Results of a new Connecticut Business & Industry Association survey indicate that Connecticut’s manufacturers feel they need more assistance from the state in order to remain competitive. The 800,000-square-foot manufacturing complex shown above is located at 225 Episcopal Road in Berlin.

Connecticut has some great incentives for businesses. One of the country’s most educated workforces is located here, and the quality of life is high. But lately, those incentives have been outweighed for many businesses by the state’s increasing cost of doing business, and manufacturers who responded to the Connecticut Business & Industry Association’s latest business survey say the state government needs to do more to help Connecticut businesses remain competitive in the global marketplace.

Fifty-seven percent of respondents to the manufacturing component of the Survey of Connecticut Businesses, which was released last week, said that lowering the cost of doing business should be the top priority of the state government.

“The state can do more,” said commercial broker Tim D’Addabbo of Cushman & Wakefield in Hartford.

Connecticut is facing some stiff competition from other states and countries. Fifteen years ago, manufacturing companies were moving to the South in droves to take advantage of its lower cost of doing business. Subsequently moving to Mexico was the trend; now it’s moving to China. And Connecticut companies are moving for understandable reasons, D’Addabbo said: Other states up and down the East Coast, and states like Arizona, are making it a priority of attracting new businesses and retaining the ones they have, and are often doing a more effective job of it than Connecticut.

“The problem is that the Northeast, due to labor costs and operating costs Â… in comparison to elsewhere, it is difficult to compete,” D’Addabbo said.

Connecticut’s inventory of manufacturing buildings is also causing companies to leave the state. Its inventory is old and is mostly made up of low-ceilinged buildings. But as technology has changed, companies need higher-tech, brighter, high-ceilings buildings to do their jobs, D’Addabbo said. Those are almost nowhere in Connecticut, and with close to no new construction, some companies have no choice but to leave. Other states, like New Jersey, are rife with these buildings, and offer a lower cost of doing business.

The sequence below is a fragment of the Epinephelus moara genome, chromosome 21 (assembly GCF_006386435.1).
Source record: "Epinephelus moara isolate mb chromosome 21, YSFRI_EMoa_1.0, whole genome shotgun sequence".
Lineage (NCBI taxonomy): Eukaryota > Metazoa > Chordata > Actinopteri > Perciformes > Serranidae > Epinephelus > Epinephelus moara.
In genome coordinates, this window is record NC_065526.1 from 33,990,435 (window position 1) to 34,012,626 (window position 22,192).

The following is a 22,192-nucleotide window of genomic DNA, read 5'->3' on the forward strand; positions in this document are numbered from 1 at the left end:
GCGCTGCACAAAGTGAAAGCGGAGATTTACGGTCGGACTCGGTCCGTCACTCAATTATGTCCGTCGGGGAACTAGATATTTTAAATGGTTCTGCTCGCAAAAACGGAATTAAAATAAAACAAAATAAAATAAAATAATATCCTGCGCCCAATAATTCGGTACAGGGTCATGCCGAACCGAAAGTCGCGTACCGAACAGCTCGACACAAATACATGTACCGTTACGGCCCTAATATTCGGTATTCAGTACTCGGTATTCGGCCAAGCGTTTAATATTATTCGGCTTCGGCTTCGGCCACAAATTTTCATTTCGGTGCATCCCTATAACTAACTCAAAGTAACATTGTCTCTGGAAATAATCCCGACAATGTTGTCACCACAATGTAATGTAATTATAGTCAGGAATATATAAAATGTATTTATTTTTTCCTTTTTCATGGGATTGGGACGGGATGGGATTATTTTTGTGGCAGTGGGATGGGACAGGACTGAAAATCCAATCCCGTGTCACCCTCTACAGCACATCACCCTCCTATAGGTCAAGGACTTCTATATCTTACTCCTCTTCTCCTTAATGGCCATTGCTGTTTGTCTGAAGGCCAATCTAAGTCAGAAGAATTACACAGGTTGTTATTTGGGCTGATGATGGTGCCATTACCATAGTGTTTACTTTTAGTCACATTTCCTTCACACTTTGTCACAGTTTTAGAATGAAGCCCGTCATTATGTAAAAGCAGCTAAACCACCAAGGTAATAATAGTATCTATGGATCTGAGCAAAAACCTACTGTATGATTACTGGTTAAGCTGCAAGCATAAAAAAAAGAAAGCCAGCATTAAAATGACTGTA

D’Addabbo stressed that the skilled and educated labor present in Connecticut is hard to replace. But Connecticut and other New England states have been losing some employee base and, according to CBIA Chief Economist Pete Gioia, are not doing enough to train a replacement labor force.

Companies should not make operational or real estate decisions based solely on what state or municipal assistance they will get, according to D’Addabbo, who added, “I question that.” But many companies have very understandable reasons for leaving the state, he said.

“This is a critical issue,” D’Addabbo said. “We need to do better at company retention and at luring companies here.”

Gioia said he believes the state needs to do a lot more if Connecticut’s economy is going to stay healthy and grow.

“The Legislature just doesn’t get it,” he said. “There are things we can do [to retain businesses in Connecticut].”

‘Great Resistance’